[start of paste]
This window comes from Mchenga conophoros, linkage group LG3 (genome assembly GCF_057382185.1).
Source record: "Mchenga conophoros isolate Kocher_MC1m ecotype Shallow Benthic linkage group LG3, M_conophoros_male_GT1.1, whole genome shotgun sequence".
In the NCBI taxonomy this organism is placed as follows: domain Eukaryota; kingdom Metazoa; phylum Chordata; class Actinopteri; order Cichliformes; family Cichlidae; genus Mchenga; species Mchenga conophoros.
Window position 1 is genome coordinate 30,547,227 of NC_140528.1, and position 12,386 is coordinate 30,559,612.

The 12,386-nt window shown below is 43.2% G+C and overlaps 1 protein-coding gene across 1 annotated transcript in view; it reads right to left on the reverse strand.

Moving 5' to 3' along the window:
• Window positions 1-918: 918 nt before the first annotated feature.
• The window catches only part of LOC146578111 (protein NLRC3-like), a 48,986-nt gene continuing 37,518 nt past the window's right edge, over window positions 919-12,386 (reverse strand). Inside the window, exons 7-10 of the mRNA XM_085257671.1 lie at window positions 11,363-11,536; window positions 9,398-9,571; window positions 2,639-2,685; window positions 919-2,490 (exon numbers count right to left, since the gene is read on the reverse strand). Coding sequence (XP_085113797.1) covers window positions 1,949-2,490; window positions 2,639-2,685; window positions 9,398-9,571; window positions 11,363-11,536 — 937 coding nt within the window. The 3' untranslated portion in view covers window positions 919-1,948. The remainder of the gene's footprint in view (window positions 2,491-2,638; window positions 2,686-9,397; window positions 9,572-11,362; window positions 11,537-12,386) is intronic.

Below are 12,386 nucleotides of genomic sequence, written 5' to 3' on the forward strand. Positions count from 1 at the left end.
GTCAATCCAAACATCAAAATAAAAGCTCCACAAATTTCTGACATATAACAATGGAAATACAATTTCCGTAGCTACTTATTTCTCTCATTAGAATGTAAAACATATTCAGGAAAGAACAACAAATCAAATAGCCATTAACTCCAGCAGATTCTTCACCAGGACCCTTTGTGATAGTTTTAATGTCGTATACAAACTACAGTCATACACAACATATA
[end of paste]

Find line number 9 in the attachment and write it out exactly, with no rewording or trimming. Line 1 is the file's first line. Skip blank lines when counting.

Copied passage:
Below are 12,386 nucleotides of genomic sequence, written 5' to 3' on the forward strand. Positions count from 1 at the left end.